What Is Shareholder Equity (SE)?
For corporations, shareholder equity (SE), also referred to as shareholders' equity and stockholders' equity, is the corporation's owners' residual claim on assets after debts have been paid. Equity is equal to a firm's total assets minus its total liabilities.
Retained earnings is part of shareholder equity and is the percentage of net earnings that were not paid to shareholders as dividends. Retained earnings should not be confused with cash or other liquid assets. This is because years of retained earnings could be used for either expenses or any asset type to grow the business. Shareholders’ equity for a company that is a going concern is not the same as liquidation value. In liquidation, physical asset values have been reduced and other extraordinary conditions exist.
Formula and Calculation of Shareholder Equity
Shareholders’ equity=total assets−total liabilities
The formula above is also known as the accounting equation or balance sheet equation. The balance sheet holds the basis of the accounting equation.
The steps to calculate shareholder equity are as follows:
- Locate the company's total assets on the balance sheet for the period.
- Total all liabilities, which should be a separate listing on the balance sheet.
- Locate total shareholder's equity and add the number to total liabilities.
- Total assets will equal the sum of liabilities and total equity.
For some purposes, such as dividends and earnings per share, a more relevant measure is shares “issued and outstanding.” This measure excludes Treasury Shares (stock owned by the company itself).
What Shareholder Equity Can Tell You
Shareholder equity can be either negative or positive. If positive, the company has enough assets to cover its liabilities. If negative, the company's liabilities exceed its assets; if prolonged, this is considered balance sheet insolvency.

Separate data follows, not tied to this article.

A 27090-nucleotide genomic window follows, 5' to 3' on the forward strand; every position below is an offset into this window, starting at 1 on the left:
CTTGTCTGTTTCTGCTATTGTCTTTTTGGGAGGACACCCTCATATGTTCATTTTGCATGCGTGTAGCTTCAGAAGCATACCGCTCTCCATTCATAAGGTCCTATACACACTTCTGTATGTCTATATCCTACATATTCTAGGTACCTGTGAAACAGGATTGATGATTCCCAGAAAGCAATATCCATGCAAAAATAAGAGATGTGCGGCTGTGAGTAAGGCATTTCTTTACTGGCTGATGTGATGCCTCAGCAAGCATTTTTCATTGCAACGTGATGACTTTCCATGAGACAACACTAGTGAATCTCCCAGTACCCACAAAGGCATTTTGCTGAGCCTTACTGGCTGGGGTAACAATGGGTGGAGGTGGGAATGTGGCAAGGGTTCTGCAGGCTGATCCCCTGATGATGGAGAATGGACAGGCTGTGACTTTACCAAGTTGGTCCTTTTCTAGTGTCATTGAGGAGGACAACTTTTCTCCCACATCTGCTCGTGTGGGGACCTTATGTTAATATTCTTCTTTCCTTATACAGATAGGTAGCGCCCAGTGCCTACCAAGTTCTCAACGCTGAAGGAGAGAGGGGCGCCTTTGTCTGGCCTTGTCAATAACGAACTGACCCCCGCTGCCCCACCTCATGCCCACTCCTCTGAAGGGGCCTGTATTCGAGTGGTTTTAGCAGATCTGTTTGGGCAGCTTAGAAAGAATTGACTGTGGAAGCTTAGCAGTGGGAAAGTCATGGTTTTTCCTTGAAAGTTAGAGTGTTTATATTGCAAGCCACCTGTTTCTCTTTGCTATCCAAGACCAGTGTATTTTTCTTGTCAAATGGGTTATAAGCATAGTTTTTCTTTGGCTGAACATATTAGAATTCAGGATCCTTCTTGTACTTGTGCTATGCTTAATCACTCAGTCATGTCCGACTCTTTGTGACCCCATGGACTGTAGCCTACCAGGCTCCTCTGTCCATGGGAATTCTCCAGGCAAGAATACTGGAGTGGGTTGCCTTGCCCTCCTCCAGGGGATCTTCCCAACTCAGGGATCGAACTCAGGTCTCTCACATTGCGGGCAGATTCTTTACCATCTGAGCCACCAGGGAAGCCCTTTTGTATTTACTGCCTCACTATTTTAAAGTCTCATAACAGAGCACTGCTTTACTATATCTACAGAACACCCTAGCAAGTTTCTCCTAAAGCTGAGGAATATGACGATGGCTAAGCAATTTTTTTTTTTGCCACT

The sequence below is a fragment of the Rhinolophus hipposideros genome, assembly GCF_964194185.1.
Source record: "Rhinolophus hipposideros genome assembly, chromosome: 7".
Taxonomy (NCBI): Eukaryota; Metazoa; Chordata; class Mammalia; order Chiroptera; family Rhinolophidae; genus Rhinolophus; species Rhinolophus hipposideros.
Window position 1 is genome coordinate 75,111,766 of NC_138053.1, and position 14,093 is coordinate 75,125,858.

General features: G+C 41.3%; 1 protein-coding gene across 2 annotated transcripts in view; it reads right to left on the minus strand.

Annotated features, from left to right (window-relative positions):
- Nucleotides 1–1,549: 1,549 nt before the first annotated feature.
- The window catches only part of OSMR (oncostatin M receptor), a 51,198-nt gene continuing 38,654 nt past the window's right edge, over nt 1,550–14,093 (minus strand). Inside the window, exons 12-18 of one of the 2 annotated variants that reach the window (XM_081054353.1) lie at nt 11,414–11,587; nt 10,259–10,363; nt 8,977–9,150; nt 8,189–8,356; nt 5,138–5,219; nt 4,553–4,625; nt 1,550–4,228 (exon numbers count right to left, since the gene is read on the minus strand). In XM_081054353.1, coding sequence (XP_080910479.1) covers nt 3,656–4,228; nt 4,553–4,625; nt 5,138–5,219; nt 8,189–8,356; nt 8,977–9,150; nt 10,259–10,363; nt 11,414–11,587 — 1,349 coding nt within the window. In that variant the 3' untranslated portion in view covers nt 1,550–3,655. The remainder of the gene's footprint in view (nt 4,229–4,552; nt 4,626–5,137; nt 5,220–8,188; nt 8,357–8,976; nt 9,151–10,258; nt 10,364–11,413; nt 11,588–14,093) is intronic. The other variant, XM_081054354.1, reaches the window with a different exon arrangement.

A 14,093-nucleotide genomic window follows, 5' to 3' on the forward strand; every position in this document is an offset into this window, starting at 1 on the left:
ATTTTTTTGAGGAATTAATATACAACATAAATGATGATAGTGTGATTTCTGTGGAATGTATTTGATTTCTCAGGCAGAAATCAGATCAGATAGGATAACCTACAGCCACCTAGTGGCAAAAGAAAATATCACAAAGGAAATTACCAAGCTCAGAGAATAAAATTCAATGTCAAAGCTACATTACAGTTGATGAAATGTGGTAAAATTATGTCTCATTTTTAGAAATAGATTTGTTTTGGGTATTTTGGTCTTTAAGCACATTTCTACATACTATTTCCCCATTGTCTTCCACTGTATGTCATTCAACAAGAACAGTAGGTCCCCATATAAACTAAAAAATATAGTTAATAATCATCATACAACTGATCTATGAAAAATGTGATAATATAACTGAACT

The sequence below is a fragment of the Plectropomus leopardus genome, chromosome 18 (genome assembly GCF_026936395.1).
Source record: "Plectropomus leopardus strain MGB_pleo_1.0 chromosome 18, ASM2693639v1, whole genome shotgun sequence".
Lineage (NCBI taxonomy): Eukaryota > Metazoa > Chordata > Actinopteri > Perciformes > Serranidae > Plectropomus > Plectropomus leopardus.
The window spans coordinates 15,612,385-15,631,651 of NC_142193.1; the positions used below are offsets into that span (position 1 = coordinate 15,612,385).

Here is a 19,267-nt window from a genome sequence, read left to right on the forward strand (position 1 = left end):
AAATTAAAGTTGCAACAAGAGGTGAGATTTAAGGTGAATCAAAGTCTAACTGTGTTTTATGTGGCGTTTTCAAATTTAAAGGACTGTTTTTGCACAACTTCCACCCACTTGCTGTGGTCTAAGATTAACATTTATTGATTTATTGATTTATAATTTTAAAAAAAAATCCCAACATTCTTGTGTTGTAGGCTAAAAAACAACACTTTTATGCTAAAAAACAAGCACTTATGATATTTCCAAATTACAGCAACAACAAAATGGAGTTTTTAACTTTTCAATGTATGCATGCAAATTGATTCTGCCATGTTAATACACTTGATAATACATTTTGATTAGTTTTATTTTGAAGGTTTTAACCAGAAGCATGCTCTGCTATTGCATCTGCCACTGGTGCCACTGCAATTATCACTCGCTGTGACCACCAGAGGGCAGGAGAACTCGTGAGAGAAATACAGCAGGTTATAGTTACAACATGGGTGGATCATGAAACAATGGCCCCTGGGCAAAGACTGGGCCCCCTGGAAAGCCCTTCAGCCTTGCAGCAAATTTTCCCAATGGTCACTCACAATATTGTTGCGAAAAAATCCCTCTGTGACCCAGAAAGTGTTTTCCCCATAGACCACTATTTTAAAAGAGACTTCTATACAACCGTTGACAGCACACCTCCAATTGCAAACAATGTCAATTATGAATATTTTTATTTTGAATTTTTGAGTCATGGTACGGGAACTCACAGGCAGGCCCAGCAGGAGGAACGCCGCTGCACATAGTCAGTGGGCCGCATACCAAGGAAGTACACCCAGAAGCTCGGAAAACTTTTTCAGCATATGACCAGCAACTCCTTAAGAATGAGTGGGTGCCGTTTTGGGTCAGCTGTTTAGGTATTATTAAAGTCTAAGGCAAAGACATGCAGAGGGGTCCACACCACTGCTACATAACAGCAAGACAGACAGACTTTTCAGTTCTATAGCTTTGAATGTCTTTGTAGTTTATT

For this reason, many investors view companies with negative shareholder equity as risky or unsafe investments. Shareholder equity alone is not a definitive indicator of a company's financial health; used in conjunction with other tools and metrics, the investor can accurately analyze the health of an organization.
All the information needed to compute a company's shareholder equity is available on its balance sheet. Total assets include current and non-current assets. Current assets are assets that can be converted to cash within a year (e.g., cash, accounts receivable, inventory, et al.). Long-term assets are assets that cannot be converted to cash or consumed within a year (e.g. investments; property, plant, and equipment; and intangibles, such as patents).
Total liabilities consist of current and long-term liabilities. Current liabilities are debts typically due for repayment within one year (e.g. accounts payable and taxes payable). Long-term liabilities are obligations that are due for repayment in periods longer than one year (e.g., bonds payable, leases, and pension obligations). Upon calculating the total assets and liabilities, shareholder equity can be determined.
Shareholder equity is an important metric in determining the return being generated versus the total amount invested by equity investors. For example, ratios like return on equity (ROE), which is the result of a company's net income divided by shareholder equity, is used to measure how well a company's management is using its equity from investors to generate profit.
Example of How to Use Shareholder Equity
For example, assume that ABC company has total assets of $2.6 million and total liabilities of $920,000. Therefore, ABC shareholder equity is $1.68 million.
As a real-world example, PepsiCo Inc.'s (NYSE: PEP) total stockholders' equity declined in the two year period from $17.4 billion in 2014 to $11.1 billion in 2016, which—depending on the reasons—might give analysts concern for the soda and snack food giant's health. In the same period, arch-rival Coca-Cola Corporation's (NYSE: KO) total shareholder equity fell from $30.3 billion to $23.01 billion. But the percentage drop isn't as great because Coke's liabilities and accounts payable also consistently decreased, while Pepsi's increased, suggesting Coke had a better handle on its debt.